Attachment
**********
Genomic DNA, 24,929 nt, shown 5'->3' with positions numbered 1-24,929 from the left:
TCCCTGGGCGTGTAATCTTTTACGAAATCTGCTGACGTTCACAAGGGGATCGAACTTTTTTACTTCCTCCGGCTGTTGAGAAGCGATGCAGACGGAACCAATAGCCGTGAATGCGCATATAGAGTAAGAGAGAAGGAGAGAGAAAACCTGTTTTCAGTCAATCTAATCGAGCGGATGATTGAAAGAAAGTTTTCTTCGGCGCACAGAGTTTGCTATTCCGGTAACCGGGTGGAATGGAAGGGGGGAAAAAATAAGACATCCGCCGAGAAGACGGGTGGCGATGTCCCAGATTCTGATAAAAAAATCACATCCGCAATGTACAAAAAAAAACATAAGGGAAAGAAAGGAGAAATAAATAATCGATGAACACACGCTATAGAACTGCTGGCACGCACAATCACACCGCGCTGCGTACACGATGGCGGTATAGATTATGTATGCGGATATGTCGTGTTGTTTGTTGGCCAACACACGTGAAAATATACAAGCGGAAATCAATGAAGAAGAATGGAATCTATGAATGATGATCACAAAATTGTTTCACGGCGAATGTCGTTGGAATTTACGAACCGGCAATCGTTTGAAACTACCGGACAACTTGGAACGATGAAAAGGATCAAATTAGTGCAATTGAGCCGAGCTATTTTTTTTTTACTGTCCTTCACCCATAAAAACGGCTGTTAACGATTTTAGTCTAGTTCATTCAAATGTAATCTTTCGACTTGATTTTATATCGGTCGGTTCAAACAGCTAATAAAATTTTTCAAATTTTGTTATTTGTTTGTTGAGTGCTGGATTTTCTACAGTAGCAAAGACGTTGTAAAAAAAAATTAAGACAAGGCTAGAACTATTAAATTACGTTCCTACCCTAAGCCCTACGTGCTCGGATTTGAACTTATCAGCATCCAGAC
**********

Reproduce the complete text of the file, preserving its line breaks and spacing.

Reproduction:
Genomic DNA, 24,929 nt, shown 5'->3' with positions numbered 1-24,929 from the left:
TCCCTGGGCGTGTAATCTTTTACGAAATCTGCTGACGTTCACAAGGGGATCGAACTTTTTTACTTCCTCCGGCTGTTGAGAAGCGATGCAGACGGAACCAATAGCCGTGAATGCGCATATAGAGTAAGAGAGAAGGAGAGAGAAAACCTGTTTTCAGTCAATCTAATCGAGCGGATGATTGAAAGAAAGTTTTCTTCGGCGCACAGAGTTTGCTATTCCGGTAACCGGGTGGAATGGAAGGGGGGAAAAAATAAGACATCCGCCGAGAAGACGGGTGGCGATGTCCCAGATTCTGATAAAAAAATCACATCCGCAATGTACAAAAAAAAACATAAGGGAAAGAAAGGAGAAATAAATAATCGATGAACACACGCTATAGAACTGCTGGCACGCACAATCACACCGCGCTGCGTACACGATGGCGGTATAGATTATGTATGCGGATATGTCGTGTTGTTTGTTGGCCAACACACGTGAAAATATACAAGCGGAAATCAATGAAGAAGAATGGAATCTATGAATGATGATCACAAAATTGTTTCACGGCGAATGTCGTTGGAATTTACGAACCGGCAATCGTTTGAAACTACCGGACAACTTGGAACGATGAAAAGGATCAAATTAGTGCAATTGAGCCGAGCTATTTTTTTTTTACTGTCCTTCACCCATAAAAACGGCTGTTAACGATTTTAGTCTAGTTCATTCAAATGTAATCTTTCGACTTGATTTTATATCGGTCGGTTCAAACAGCTAATAAAATTTTTCAAATTTTGTTATTTGTTTGTTGAGTGCTGGATTTTCTACAGTAGCAAAGACGTTGTAAAAAAAAATTAAGACAAGGCTAGAACTATTAAATTACGTTCCTACCCTAAGCCCTACGTGCTCGGATTTGAACTTATCAGCATCCAGAC